More Jackson County Opinions...

AUGUST 11, 2004


By: Virgil Adams
The Jackson Herald
August 11, 2004

Ready or not, here comes more stuff
I did not actively participate in the recent political campaign. Oh, I did write that July 14th column, “Fed up with religion and politics?” But I didn’t take sides. I blamed everybody.
The primary election is over, and we ought to let it go. But I can’t. Those “Comments heard on the campaign trail. . .” still bother me.
First, my compliments to the interviewer, listener, note taker — whatever — who took down the statements, quoted them verbatim, and committed them to paper. I suspect that a very good editor was involved. Or perhaps the quotes were fed in Bill Gates’ Microsoft Word, where they were spell checked and corrected before publication in The Herald.
Either that, or we’ve got some really smart people in Jackson County. My hat’s off to the Hoschton resident, the South Jackson farmer, the Maysville business owner, the Braselton housewife, the Dry Pond resident and farmer, and the 15 other citizens who volunteered to comment.
I have read your comments several times, and have yet to find the first mistake. Your English teacher has to be proud.
I wish I could write a column like that. I depend on the word processor, expect Mike to edit my stuff, and trust a great proofreader — and I (we) still don’t get it right 100 percent of the time.
Anyway, “Comments heard on the campaign trail. . .” is another example of “They said.” Who th’ heck are they? I wish they would stand up and identify themselves. Tell us what they think about politics now. And if they talk funny, like most of us do, and say “ain’t” and “aw rite” and “aw shucks” and “aw (worse),” and “dumb (censored), that will be hunky-dory, too.
And believable.
And Thomas Jefferson said:
“The basis of our government being the opinion of the people, the very first object should be to keep that right; and were it left to me to decide whether we should have a government without newspapers, or newspapers without a government, I should not hesitate a moment to prefer the latter.” — Letter to Colonel Edward Carrington (January 16, 1787).
“I hold it, that a little rebellion, now and then, is a good thing, and as necessary in the political world as storms in the physical.” — Letter to James Madison (January 30, 1787).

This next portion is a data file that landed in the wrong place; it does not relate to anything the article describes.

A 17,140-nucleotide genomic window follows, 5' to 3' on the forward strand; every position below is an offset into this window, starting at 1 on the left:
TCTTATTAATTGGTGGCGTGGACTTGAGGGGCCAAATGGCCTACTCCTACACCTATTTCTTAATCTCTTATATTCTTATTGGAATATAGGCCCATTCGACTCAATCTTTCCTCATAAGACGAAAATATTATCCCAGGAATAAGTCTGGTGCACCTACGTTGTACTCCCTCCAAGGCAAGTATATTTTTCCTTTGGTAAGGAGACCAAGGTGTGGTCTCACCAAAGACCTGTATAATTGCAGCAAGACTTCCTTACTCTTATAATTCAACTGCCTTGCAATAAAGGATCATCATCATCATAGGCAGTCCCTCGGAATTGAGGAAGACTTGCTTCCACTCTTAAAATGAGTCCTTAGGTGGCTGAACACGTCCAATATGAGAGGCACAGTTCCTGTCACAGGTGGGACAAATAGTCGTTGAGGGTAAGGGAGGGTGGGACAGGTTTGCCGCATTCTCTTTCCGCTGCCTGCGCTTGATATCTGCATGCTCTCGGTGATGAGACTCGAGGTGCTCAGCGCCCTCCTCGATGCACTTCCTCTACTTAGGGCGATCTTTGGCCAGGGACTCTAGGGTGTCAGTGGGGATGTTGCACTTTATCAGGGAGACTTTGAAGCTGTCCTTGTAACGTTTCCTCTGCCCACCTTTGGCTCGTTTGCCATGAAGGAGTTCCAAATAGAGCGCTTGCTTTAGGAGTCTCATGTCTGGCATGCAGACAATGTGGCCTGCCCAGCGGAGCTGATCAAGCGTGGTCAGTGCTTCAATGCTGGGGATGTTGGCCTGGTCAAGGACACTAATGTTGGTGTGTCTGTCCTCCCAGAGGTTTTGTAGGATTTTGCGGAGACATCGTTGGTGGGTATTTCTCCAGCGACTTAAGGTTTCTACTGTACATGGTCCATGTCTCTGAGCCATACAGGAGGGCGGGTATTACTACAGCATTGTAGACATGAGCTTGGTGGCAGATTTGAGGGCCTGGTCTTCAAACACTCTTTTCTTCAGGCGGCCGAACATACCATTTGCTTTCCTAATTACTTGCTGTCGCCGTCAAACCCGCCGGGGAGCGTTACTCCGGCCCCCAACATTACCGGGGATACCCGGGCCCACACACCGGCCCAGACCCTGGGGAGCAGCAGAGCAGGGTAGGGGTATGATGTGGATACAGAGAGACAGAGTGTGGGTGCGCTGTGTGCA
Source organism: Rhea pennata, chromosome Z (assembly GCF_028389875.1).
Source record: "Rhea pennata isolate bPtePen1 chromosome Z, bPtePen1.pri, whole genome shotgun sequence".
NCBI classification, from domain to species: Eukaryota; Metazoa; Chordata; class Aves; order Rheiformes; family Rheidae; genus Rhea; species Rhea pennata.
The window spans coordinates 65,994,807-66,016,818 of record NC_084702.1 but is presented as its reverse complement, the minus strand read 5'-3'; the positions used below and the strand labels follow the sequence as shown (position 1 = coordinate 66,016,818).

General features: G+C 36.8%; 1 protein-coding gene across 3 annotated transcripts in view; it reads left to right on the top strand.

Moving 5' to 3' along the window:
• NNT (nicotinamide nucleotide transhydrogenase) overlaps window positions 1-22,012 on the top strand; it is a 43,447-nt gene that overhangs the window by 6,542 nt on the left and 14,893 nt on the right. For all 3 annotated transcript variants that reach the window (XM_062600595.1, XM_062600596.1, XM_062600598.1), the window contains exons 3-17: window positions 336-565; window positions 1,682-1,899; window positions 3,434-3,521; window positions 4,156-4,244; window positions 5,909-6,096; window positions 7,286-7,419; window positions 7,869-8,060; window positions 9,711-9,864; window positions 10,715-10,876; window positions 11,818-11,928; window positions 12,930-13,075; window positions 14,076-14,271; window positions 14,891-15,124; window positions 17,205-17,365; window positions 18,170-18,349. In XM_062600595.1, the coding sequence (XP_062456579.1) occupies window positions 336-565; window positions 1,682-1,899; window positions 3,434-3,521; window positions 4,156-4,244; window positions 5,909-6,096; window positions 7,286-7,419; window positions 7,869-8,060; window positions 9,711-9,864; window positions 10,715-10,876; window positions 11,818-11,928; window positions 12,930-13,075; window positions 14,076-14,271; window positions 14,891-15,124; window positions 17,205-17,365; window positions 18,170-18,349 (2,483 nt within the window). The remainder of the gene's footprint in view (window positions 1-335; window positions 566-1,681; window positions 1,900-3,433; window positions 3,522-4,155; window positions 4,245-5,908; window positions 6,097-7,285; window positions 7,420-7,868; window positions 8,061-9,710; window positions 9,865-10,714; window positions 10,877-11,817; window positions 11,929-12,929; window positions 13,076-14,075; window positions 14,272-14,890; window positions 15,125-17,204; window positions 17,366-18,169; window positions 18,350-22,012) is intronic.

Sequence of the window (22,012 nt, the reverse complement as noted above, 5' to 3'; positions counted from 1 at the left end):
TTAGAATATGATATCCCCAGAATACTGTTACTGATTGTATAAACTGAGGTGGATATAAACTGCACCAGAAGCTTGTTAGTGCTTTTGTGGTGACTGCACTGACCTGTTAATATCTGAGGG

“What country before ever existed a century and a half without a rebellion? . . . . The tree of liberty must be refreshed from time to time with the blood of patriots and tyrants. It is its natural manure.” — Letter to William Stevens Smith (November 13, 1787).
And check out Henry Ward Beecher’s line atop the The Herald’s Opinions page: “Private opinion is weak, but public opinion is almost omnipotent.”
* * *
The thing I like about political campaigns is that I hear from a lot of people I’ve never heard from before, and will never hear from again.
On July 16-21, Shirley and I were in Alexandria, Va., and Washington, D.C., visiting the newlyweds, Mary Beth and Brice. When we got back home, Shirley said she better go check the answering machine. She was gone a long time.
When she returned to the den, I asked, “Any messages?”
“Just a bunch of politicians wanting us to vote for them.”
* * *
That prompted me to search the shoebox for the note I made prior to that world-shaking vote on the Georgia flag a year or so ago. I jotted down five names.
Roy Barnes called. Tommy Irwin and Andy Young called. John Lewis and Tyrone Brooks called.
I’m some important guy, right? Respected for my opinion, influence and power.
These big wheels started talking almost before I said “hello.”
“Is this a recording?” I asked. They just kept on talking and talking and talking. They were still talking when I hung up.
I’m betting these guys hate telemarketing. But when it comes to politics and self-serving agendas, politicians will use anything — even things they hate.
May I make one small correction? I really don’t like hearing from politicians, especially when it’s a recording. I hate it!